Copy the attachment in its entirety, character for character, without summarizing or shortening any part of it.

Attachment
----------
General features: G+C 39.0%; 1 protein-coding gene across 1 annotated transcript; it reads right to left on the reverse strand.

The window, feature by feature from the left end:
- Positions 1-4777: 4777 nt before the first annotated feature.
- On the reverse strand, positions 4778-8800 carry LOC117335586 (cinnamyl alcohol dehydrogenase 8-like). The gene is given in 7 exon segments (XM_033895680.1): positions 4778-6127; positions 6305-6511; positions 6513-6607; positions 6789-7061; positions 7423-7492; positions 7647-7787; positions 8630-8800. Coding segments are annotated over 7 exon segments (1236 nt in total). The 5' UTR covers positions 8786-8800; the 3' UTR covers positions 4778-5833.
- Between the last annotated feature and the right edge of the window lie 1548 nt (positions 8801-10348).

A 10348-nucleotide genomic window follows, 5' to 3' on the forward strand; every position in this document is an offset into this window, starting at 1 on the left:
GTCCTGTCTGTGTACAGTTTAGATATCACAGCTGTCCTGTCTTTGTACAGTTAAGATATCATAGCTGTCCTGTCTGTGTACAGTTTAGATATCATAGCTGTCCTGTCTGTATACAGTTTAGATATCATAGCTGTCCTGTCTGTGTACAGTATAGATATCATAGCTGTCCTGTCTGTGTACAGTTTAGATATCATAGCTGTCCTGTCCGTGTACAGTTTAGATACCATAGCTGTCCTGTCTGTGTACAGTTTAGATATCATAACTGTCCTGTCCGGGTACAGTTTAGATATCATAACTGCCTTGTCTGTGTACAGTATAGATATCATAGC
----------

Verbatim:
General features: G+C 39.0%; 1 protein-coding gene across 1 annotated transcript; it reads right to left on the reverse strand.

The window, feature by feature from the left end:
- Positions 1-4777: 4777 nt before the first annotated feature.
- On the reverse strand, positions 4778-8800 carry LOC117335586 (cinnamyl alcohol dehydrogenase 8-like). The gene is given in 7 exon segments (XM_033895680.1): positions 4778-6127; positions 6305-6511; positions 6513-6607; positions 6789-7061; positions 7423-7492; positions 7647-7787; positions 8630-8800. Coding segments are annotated over 7 exon segments (1236 nt in total). The 5' UTR covers positions 8786-8800; the 3' UTR covers positions 4778-5833.
- Between the last annotated feature and the right edge of the window lie 1548 nt (positions 8801-10348).

A 10348-nucleotide genomic window follows, 5' to 3' on the forward strand; every position in this document is an offset into this window, starting at 1 on the left:
GTCCTGTCTGTGTACAGTTTAGATATCACAGCTGTCCTGTCTTTGTACAGTTAAGATATCATAGCTGTCCTGTCTGTGTACAGTTTAGATATCATAGCTGTCCTGTCTGTATACAGTTTAGATATCATAGCTGTCCTGTCTGTGTACAGTATAGATATCATAGCTGTCCTGTCTGTGTACAGTTTAGATATCATAGCTGTCCTGTCCGTGTACAGTTTAGATACCATAGCTGTCCTGTCTGTGTACAGTTTAGATATCATAACTGTCCTGTCCGGGTACAGTTTAGATATCATAACTGCCTTGTCTGTGTACAGTATAGATATCATAGC